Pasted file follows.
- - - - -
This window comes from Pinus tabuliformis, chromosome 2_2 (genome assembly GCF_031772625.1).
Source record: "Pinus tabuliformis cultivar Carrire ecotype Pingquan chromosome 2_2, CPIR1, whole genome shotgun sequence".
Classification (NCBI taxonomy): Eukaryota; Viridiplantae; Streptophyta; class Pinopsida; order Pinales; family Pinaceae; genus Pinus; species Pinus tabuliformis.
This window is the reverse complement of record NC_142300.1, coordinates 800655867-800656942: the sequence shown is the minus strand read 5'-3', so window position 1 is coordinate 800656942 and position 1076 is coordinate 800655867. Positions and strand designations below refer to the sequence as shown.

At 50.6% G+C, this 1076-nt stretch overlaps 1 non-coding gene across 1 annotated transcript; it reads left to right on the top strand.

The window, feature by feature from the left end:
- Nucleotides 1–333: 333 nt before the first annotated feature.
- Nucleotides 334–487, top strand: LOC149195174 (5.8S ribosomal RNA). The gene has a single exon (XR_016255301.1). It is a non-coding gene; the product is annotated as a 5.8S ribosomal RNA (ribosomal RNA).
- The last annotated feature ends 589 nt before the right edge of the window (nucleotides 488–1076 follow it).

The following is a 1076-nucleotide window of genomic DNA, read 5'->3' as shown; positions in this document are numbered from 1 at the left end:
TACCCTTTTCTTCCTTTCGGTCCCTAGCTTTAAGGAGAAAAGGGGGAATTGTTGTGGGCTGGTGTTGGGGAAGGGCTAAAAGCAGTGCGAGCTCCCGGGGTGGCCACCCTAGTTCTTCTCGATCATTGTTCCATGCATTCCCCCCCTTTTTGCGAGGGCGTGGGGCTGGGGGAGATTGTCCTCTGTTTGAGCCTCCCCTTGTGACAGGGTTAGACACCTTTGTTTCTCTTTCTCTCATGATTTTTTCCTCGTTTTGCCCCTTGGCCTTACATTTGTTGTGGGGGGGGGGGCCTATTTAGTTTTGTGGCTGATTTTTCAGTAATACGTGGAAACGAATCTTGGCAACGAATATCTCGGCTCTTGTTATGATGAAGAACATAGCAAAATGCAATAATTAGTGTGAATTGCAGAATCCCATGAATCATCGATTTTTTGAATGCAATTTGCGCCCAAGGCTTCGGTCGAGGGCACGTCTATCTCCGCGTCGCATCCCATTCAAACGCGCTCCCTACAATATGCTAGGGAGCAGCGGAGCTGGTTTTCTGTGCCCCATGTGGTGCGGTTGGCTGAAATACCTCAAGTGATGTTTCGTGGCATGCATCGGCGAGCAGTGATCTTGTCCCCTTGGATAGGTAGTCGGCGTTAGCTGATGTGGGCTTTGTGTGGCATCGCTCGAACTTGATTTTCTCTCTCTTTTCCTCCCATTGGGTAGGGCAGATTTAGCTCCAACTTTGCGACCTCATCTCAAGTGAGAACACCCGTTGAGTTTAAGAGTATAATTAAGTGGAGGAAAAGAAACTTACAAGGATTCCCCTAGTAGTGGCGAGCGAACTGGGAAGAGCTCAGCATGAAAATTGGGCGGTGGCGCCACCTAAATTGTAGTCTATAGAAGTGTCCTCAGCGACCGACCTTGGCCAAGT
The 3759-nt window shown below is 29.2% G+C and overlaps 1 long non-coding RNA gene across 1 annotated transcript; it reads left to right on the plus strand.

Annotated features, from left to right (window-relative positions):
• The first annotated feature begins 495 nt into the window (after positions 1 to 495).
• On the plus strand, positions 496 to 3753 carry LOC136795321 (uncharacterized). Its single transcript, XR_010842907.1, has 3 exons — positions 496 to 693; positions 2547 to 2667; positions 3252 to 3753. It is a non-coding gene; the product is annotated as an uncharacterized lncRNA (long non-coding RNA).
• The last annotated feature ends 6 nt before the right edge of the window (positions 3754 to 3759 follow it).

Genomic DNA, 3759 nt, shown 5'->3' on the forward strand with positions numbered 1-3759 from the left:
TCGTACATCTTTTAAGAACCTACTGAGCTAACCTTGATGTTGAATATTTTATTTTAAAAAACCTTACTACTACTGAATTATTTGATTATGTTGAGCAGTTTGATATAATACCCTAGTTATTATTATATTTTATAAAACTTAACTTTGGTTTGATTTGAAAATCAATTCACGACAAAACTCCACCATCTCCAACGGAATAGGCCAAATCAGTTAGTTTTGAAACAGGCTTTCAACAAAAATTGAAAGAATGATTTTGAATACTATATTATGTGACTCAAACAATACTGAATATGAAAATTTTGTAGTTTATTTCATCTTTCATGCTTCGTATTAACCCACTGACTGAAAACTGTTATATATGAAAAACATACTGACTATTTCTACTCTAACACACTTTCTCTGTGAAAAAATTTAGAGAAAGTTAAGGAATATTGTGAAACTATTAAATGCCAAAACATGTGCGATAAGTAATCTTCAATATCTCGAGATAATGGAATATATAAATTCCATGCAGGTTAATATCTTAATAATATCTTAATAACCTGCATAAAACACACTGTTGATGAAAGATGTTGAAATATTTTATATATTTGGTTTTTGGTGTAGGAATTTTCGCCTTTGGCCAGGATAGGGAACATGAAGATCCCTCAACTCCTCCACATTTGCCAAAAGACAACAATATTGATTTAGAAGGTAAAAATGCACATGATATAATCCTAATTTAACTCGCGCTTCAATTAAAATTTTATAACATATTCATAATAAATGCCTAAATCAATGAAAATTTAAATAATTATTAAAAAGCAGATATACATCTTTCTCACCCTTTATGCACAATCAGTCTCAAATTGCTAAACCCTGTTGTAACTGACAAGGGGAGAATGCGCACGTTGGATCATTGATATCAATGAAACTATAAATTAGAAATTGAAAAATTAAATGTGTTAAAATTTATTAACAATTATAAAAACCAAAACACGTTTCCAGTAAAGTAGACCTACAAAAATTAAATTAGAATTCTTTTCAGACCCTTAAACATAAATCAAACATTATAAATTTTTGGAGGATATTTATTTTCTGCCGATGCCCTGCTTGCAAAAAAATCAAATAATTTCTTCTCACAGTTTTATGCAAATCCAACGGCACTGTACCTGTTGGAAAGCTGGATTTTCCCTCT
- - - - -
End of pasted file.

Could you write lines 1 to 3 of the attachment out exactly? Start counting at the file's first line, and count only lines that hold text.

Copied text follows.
This window comes from Pinus tabuliformis, chromosome 2_2 (genome assembly GCF_031772625.1).
Source record: "Pinus tabuliformis cultivar Carrire ecotype Pingquan chromosome 2_2, CPIR1, whole genome shotgun sequence".
Classification (NCBI taxonomy): Eukaryota; Viridiplantae; Streptophyta; class Pinopsida; order Pinales; family Pinaceae; genus Pinus; species Pinus tabuliformis.